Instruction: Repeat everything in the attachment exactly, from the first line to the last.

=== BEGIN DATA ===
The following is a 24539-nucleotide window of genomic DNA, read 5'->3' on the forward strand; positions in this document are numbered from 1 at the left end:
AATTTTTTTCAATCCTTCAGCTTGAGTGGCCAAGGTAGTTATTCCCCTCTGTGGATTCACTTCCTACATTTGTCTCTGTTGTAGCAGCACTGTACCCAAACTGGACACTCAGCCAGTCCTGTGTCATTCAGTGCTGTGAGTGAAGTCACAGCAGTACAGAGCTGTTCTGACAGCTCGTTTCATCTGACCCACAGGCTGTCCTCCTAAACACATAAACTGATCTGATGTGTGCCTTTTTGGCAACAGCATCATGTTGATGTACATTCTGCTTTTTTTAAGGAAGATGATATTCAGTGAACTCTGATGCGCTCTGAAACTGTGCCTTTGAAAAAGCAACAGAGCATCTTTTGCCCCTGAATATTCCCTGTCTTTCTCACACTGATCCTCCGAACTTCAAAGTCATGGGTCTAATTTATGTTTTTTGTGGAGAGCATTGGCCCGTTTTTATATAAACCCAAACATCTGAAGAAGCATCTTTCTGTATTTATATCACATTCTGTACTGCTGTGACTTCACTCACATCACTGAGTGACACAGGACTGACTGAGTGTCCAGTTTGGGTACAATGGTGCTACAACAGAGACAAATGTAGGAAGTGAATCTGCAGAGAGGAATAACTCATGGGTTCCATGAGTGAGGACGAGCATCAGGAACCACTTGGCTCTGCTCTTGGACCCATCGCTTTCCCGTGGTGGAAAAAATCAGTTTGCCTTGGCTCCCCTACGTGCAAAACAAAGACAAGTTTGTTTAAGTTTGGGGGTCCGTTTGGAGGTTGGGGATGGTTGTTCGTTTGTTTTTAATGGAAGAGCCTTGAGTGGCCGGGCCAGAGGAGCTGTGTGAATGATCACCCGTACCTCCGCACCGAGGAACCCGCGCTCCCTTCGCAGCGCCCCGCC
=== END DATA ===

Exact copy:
The following is a 24539-nucleotide window of genomic DNA, read 5'->3' on the forward strand; positions in this document are numbered from 1 at the left end:
AATTTTTTTCAATCCTTCAGCTTGAGTGGCCAAGGTAGTTATTCCCCTCTGTGGATTCACTTCCTACATTTGTCTCTGTTGTAGCAGCACTGTACCCAAACTGGACACTCAGCCAGTCCTGTGTCATTCAGTGCTGTGAGTGAAGTCACAGCAGTACAGAGCTGTTCTGACAGCTCGTTTCATCTGACCCACAGGCTGTCCTCCTAAACACATAAACTGATCTGATGTGTGCCTTTTTGGCAACAGCATCATGTTGATGTACATTCTGCTTTTTTTAAGGAAGATGATATTCAGTGAACTCTGATGCGCTCTGAAACTGTGCCTTTGAAAAAGCAACAGAGCATCTTTTGCCCCTGAATATTCCCTGTCTTTCTCACACTGATCCTCCGAACTTCAAAGTCATGGGTCTAATTTATGTTTTTTGTGGAGAGCATTGGCCCGTTTTTATATAAACCCAAACATCTGAAGAAGCATCTTTCTGTATTTATATCACATTCTGTACTGCTGTGACTTCACTCACATCACTGAGTGACACAGGACTGACTGAGTGTCCAGTTTGGGTACAATGGTGCTACAACAGAGACAAATGTAGGAAGTGAATCTGCAGAGAGGAATAACTCATGGGTTCCATGAGTGAGGACGAGCATCAGGAACCACTTGGCTCTGCTCTTGGACCCATCGCTTTCCCGTGGTGGAAAAAATCAGTTTGCCTTGGCTCCCCTACGTGCAAAACAAAGACAAGTTTGTTTAAGTTTGGGGGTCCGTTTGGAGGTTGGGGATGGTTGTTCGTTTGTTTTTAATGGAAGAGCCTTGAGTGGCCGGGCCAGAGGAGCTGTGTGAATGATCACCCGTACCTCCGCACCGAGGAACCCGCGCTCCCTTCGCAGCGCCCCGCC